All about shoulders

The most common joint replacement surgeries are knee and hip. Shoulder replacements are considered to be one of the less common replacement surgeries, but it is still just as successful in relieving shoulder and joint pain. 

The shoulder is an intricate ball-and-socket joint that is responsible for the full movement of the arm. Due to it offering a wide range of motion, the shoulder can be very vulnerable to injury. There are three major bones that meet in the shoulder and create a 90-degree angle. These are the collarbone (clavicle), the shoulder blade (scapula) and the largest bone in the arm; the humerus. If any of these bones break they require their own method of repair, such as a clavicle fracture fixation. Melbourne has clinics that are renowned for these procedures.

If a patient is experiencing pain between the worn humeral head and the shoulder blade socket, a shoulder joint replacement will replace these parts with a new bearing surface that will help remove the arthritic pain. This surgery will always be performed under sterile conditions in an operating theatre with general anaesthesia. In order to perform a shoulder replacement (arthroplasty), Melbourne surgeons need to make an incision in the affected shoulder to expose the shoulder joint. The humerus is then separated from the glenoid socket of the scapula. The surgeon will cut off the arthritic humeral head and prepare the humeral stem. Following this, the glenoid component of the shoulder is pressed into the socket.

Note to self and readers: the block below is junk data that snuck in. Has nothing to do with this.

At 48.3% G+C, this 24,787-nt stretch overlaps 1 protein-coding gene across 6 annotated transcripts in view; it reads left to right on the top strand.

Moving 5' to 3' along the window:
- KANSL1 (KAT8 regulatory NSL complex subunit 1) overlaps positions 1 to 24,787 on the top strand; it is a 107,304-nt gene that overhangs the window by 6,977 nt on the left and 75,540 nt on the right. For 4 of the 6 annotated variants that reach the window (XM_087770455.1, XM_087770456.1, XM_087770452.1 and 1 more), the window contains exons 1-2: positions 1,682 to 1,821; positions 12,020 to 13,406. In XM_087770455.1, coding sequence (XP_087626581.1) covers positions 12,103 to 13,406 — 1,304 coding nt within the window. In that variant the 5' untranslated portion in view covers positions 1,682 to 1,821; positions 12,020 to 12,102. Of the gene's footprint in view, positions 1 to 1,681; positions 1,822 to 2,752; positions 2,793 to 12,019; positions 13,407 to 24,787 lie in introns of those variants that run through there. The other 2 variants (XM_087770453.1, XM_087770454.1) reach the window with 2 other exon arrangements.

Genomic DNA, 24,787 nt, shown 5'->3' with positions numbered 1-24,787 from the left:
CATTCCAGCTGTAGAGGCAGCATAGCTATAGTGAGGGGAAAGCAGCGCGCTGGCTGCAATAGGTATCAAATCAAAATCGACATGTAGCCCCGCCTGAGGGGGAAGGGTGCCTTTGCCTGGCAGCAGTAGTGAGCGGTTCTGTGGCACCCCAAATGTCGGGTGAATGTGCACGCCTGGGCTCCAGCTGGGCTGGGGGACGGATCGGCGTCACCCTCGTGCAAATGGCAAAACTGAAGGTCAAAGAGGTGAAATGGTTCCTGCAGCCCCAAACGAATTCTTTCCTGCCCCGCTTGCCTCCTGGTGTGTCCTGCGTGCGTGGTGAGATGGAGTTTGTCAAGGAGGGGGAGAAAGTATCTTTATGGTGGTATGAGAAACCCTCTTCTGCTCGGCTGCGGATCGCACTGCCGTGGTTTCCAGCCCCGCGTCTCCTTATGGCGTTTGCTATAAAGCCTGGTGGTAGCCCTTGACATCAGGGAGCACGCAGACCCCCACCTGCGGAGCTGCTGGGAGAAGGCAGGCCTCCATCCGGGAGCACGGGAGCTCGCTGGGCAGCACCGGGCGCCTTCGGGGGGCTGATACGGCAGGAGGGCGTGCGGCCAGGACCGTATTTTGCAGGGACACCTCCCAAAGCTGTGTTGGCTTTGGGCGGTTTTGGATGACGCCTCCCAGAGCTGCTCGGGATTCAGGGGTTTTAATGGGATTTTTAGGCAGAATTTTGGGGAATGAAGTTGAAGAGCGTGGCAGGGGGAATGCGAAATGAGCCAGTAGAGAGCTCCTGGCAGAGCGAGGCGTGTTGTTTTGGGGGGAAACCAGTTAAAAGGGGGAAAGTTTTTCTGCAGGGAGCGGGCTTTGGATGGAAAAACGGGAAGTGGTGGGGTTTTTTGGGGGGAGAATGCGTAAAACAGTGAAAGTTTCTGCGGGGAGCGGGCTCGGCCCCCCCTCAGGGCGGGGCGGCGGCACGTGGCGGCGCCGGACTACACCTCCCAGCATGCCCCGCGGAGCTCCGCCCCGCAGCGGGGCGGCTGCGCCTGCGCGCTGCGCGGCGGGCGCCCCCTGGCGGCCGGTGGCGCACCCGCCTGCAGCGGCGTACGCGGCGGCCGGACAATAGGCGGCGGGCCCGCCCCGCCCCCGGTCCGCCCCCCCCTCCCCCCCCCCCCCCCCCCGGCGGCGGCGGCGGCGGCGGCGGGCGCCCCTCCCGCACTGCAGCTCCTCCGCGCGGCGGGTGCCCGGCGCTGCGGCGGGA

Similarly to any other major surgery, there are potential risks that need to be weighed up. After considering the risks, many patients still go ahead with the procedure due to the advantages outweighing the potential disadvantages. A good surgeon will always ensure that a patient is well-aware of the potential risks of surgery, prior to the surgery taking place. Complications associated with this surgery can be medical or specific to the shoulder. Medical complications can either be associated with your general wellbeing or in association with your anesthetic. Other instances may include blood loss requiring transfusion, heart attacks, strokes, and kidney failure.